Plug and Play 2: Enabling distributed generation through effective grid connection standards is the second report for this project. It follows a consultation paper released in February 2017, titled Plug and Play: Facilitating grid connection of low emissions technologies.
For this report, we interviewed stakeholders from the gas, telecommunications and aviation industries about the characteristics of an effective process for developing industry standards and codes of practice. These discussions suggested two important features: regulatory oversight, and active and informed representation of different interests. Both of these features are helpful for the development of fair and effective standards, and at least one is necessary. These features are largely absent from the current process for developing distribution network access requirements, and this report suggests actions that could be taken to address this.
The Australian electricity market is at the forefront of the distributed electricity transition occurring internationally. This transition promises a move to customer-led markets located in distribution networks, providing a range of services to the network as a whole. To enable this transition, it is essential that customers can easily access the network by connecting their equipment. This will ensure customers can participate in the range of projected financial and energy security benefits produced through this evolving market.
Current arrangements do not always provide customers with easy access to the distribution network for their equipment. Connection is controlled by a complex array of laws, requirements and standards that vary between different networks. Under state laws, distributors are responsible for managing the safety and performance of the network, and have control over connection to the network. Distributors can base their access requirements on Australian Standards, International Standards and/or their own particular conditions. There is no regulatory oversight of distributors’ network access requirements.
Customer access to the network may also be constrained by customers’ absence from the process of developing access requirements. While networks are explicitly required to consider network safety and performance, they are not required to balance customer interests against these features. Some distributors include Australian Standards as part of their network access requirements. Although Standards Australia encourages the representation of a range of interests in the standards development process, broad stakeholder representation is not consistently achieved on Standards Australia committees. Across a range of industries, Standards Australia experiences difficulties in attracting appropriately skilled customer representatives, or customer proxies such as manufacturers, to sit on its panels. As a result, even the inclusion of Australian Standards in distributor access requirements may fail to provide balanced consideration of customer interests.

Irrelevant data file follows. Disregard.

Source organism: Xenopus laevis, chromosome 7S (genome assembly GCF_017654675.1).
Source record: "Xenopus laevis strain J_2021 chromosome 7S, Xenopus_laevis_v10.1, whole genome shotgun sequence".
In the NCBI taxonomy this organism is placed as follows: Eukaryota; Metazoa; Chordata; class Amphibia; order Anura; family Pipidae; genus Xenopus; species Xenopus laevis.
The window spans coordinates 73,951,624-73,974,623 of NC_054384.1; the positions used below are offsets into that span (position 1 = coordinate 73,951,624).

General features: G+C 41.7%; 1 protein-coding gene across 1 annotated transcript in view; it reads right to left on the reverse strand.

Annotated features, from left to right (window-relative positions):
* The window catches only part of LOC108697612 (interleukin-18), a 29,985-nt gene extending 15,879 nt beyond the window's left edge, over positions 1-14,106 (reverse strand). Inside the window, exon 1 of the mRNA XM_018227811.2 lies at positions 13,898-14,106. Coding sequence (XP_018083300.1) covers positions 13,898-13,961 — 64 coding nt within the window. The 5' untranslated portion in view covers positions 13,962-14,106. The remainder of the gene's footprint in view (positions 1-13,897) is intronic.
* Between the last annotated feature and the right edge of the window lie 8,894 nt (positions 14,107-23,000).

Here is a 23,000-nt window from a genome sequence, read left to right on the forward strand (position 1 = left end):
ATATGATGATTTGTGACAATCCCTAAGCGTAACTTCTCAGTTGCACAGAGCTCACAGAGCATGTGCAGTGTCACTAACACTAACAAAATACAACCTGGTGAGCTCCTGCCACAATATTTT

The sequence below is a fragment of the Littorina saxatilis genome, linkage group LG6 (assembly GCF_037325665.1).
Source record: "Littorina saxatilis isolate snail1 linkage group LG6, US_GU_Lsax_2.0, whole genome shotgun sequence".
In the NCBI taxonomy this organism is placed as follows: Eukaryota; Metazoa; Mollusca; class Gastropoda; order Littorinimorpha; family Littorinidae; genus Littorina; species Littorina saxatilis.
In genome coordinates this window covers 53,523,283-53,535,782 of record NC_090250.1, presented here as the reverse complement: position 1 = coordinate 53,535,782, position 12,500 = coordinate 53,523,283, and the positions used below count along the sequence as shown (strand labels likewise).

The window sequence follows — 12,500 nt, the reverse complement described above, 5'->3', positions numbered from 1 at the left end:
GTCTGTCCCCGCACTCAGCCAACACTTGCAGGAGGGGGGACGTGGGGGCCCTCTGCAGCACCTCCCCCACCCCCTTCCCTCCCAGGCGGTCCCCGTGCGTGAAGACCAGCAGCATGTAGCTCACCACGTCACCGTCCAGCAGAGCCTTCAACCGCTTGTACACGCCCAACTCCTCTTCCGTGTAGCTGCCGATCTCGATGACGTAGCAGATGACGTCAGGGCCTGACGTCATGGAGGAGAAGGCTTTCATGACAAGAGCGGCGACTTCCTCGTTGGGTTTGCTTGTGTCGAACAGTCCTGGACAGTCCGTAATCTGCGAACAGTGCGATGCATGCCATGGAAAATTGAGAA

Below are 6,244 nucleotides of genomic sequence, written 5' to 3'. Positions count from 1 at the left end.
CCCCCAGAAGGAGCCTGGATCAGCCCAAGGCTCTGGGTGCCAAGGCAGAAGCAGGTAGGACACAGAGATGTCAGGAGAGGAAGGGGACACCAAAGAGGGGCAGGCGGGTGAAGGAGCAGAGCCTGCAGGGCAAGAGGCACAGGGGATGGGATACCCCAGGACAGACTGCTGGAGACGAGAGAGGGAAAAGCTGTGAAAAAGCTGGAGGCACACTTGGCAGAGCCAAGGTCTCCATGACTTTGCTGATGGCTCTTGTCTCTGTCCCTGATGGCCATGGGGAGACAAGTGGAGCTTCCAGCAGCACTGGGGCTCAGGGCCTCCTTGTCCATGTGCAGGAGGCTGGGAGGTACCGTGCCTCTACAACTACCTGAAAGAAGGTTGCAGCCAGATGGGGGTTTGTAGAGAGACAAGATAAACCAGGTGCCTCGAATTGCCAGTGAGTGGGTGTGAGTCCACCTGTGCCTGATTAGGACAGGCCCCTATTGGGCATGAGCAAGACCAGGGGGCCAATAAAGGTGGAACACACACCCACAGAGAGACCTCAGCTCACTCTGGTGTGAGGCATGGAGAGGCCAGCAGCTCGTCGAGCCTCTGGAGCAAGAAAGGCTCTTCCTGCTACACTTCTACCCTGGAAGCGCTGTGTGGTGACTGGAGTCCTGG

The development process for network access requirements therefore results in increased costs for customers wanting access to the grid by connecting their equipment. Our first report, Plug and Play: Facilitating grid connection of low emissions technologies, identified a range of situations where variations in distributor network requirements have increased customer costs or reduced customers’ ability to achieve their objectives. This report influenced the Australian Energy Market Commission’s discussion of the near-term enablers required for distributed PLUG AND PLAY 2 4 energy to flourish in the National Electricity Market (NEM). Energy Networks Australia (ENA) has also identified the importance of developing more consistent connection processes across the different distribution networks and is currently consulting stakeholders on principles for common distribution network connection processes. This new report is intended to feed into the current ENA process.
We have identified three actions that could improve the process for developing network access requirements. Action 1 is intended to address the need for oversight and transparency of distribution network access requirements. Actions 2 and 3 each address the need for better customer representation in the development of access requirements.